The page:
The Federal Reserve is being put to the test by the labor market.
Fed Chairman Jerome Powell, along with his colleagues from the central bank, have stated many times in the last few weeks that the decision on the next interest rates was an open issue that would be determined by new information regarding the direction of the economy. They claimed that the next step wasn’t predetermined but rather “data-dependent.”
Many Fed officials, including the chairman, would prefer a pause during the Federal Open Market Committee meeting a week from now. Their biggest challenge has been convincing the markets that a pause is not a sign of upcoming cuts. Fed Governor Christopher Waller coined the term “skip” in reference to the idea that rates could be held steady at the Fed’s next meeting, and then raised at the following meeting.
Markets have been hard-pressed to accept this, because the past has shown that the Fed will usually cut rates when it stops raising interest rates. This is for a good reason. The Fed should continue to raise rates if it is not confident that the economy has cooled enough to bring inflation closer to its target. Why would the Fed signal that it will continue to raise rates if they are confident inflation is heading towards the target? It’s a strange inconsistency to plan a pause while also indicating that more rate hikes will be needed.
The official reason for the pause appears inadequate. Fed officials paraphrase Milton Friedman’s lesson that monetary policies have long and variable delays. It’s true. But it’s hard to see what could be gained from a month-long pause, or even several months of keeping rates the same. Are there really so many new details to be expected from the June meeting of the Federal Reserve? If you’re going to hike this summer, why not hike now?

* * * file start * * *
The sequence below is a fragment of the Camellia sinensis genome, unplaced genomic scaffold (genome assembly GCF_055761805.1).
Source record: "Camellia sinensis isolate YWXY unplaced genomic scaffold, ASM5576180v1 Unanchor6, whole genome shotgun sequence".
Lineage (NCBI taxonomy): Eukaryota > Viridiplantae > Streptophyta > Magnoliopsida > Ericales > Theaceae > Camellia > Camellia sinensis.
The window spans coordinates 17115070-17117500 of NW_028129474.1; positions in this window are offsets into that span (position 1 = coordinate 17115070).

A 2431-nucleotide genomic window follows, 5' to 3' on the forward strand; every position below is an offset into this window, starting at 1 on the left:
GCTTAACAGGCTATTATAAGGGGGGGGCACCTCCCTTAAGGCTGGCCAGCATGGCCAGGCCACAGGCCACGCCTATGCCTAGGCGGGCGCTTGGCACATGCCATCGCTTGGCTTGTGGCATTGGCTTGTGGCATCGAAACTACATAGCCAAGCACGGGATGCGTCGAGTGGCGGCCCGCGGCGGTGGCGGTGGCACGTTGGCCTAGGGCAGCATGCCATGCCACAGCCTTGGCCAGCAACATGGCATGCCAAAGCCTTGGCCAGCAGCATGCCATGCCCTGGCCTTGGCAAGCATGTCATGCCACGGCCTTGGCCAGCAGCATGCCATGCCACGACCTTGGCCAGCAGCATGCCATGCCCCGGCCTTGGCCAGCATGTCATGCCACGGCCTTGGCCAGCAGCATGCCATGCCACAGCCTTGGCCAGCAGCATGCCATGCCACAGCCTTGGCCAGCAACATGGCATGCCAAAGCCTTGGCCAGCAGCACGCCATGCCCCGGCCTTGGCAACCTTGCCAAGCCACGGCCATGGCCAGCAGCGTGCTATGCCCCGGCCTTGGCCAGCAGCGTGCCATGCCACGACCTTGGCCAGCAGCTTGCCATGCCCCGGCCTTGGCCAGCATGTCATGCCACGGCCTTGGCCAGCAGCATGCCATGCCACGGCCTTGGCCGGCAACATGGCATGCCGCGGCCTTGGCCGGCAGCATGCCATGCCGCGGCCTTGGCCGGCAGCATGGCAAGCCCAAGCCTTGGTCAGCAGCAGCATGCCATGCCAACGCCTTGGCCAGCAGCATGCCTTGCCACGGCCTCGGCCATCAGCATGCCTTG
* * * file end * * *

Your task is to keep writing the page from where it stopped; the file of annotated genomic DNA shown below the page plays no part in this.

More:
The Fed has had a serious problem with its claim that the rate decisions at each meeting would be based on data. The amount of data available between meetings is insufficient to justify any policy. It is more important to look at the trend over time in different data series.
The May job numbers pose a significant challenge to the Fed. The Labor Department reported that the economy added 339,000 new workers to payrolls of businesses in May. This was far more than anticipated. The job growth has also accelerated, which indicates a rising demand for employees. The numbers for the previous two months, which were already hot, have been revised upwards by 93,000.
Remember that unemployment claims have been flat for the last six weeks, which indicates that employers are not laying off workers at an increasing rate. The latest Job Openings Survey shows that the number of job openings has risen above 10.1 millions. Construction spending has increased. The personal consumption expenditure price-index, which measures inflation, has increased, both on a monthly and year-overyear basis.
If the Fed truly relies on data, then it will raise rates at its next meeting. If the Fed fails to raise rates, it will undermine its commitment to making decisions based on data. The Fed may try to delay or even skip hikes while making a hawkish economic forecast, a press conference, and a hawkish statement. This would put a great deal of pressure on the Fed’s ability to let rhetoric overshadow actual policy.
Not so long ago, the business press was full with stories about how the next recession would be called a “shecession,” which would mean a recession that would affect women the most. In reality, the exact opposite has happened. The women’s unemployment rate is 3.6 per cent, which is below the men’s rate of 3.7 per cent and near the multi-decade record low of 3.3percent. The participation rate of women in prime age has reached a record high of 77.6 %